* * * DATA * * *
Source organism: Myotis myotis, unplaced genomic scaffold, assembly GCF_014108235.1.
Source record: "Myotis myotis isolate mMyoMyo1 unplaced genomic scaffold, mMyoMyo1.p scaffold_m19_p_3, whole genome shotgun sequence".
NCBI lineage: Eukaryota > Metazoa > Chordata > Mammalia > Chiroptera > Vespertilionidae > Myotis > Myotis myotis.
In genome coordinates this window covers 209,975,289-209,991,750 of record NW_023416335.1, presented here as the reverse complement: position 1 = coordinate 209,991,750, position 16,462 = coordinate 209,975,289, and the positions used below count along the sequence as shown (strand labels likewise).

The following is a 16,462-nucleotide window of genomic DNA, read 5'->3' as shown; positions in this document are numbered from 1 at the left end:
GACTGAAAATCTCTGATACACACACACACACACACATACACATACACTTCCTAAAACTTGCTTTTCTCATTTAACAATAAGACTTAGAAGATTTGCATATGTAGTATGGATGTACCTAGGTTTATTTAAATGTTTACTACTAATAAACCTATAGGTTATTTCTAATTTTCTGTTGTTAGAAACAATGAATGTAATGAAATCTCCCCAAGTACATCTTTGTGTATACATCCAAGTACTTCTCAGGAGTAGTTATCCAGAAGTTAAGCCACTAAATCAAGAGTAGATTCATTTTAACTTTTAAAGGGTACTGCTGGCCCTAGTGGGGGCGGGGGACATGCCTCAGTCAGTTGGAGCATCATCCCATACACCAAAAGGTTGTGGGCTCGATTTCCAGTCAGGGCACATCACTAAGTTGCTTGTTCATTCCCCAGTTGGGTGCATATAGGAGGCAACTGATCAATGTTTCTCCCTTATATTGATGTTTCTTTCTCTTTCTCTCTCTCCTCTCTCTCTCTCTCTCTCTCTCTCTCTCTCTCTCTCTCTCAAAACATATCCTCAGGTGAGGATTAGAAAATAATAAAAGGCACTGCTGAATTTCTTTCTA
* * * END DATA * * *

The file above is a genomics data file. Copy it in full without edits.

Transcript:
Source organism: Myotis myotis, unplaced genomic scaffold, assembly GCF_014108235.1.
Source record: "Myotis myotis isolate mMyoMyo1 unplaced genomic scaffold, mMyoMyo1.p scaffold_m19_p_3, whole genome shotgun sequence".
NCBI lineage: Eukaryota > Metazoa > Chordata > Mammalia > Chiroptera > Vespertilionidae > Myotis > Myotis myotis.
In genome coordinates this window covers 209,975,289-209,991,750 of record NW_023416335.1, presented here as the reverse complement: position 1 = coordinate 209,991,750, position 16,462 = coordinate 209,975,289, and the positions used below count along the sequence as shown (strand labels likewise).

The following is a 16,462-nucleotide window of genomic DNA, read 5'->3' as shown; positions in this document are numbered from 1 at the left end:
GACTGAAAATCTCTGATACACACACACACACACACATACACATACACTTCCTAAAACTTGCTTTTCTCATTTAACAATAAGACTTAGAAGATTTGCATATGTAGTATGGATGTACCTAGGTTTATTTAAATGTTTACTACTAATAAACCTATAGGTTATTTCTAATTTTCTGTTGTTAGAAACAATGAATGTAATGAAATCTCCCCAAGTACATCTTTGTGTATACATCCAAGTACTTCTCAGGAGTAGTTATCCAGAAGTTAAGCCACTAAATCAAGAGTAGATTCATTTTAACTTTTAAAGGGTACTGCTGGCCCTAGTGGGGGCGGGGGACATGCCTCAGTCAGTTGGAGCATCATCCCATACACCAAAAGGTTGTGGGCTCGATTTCCAGTCAGGGCACATCACTAAGTTGCTTGTTCATTCCCCAGTTGGGTGCATATAGGAGGCAACTGATCAATGTTTCTCCCTTATATTGATGTTTCTTTCTCTTTCTCTCTCTCCTCTCTCTCTCTCTCTCTCTCTCTCTCTCTCTCTCTCTCTCAAAACATATCCTCAGGTGAGGATTAGAAAATAATAAAAGGCACTGCTGAATTTCTTTCTA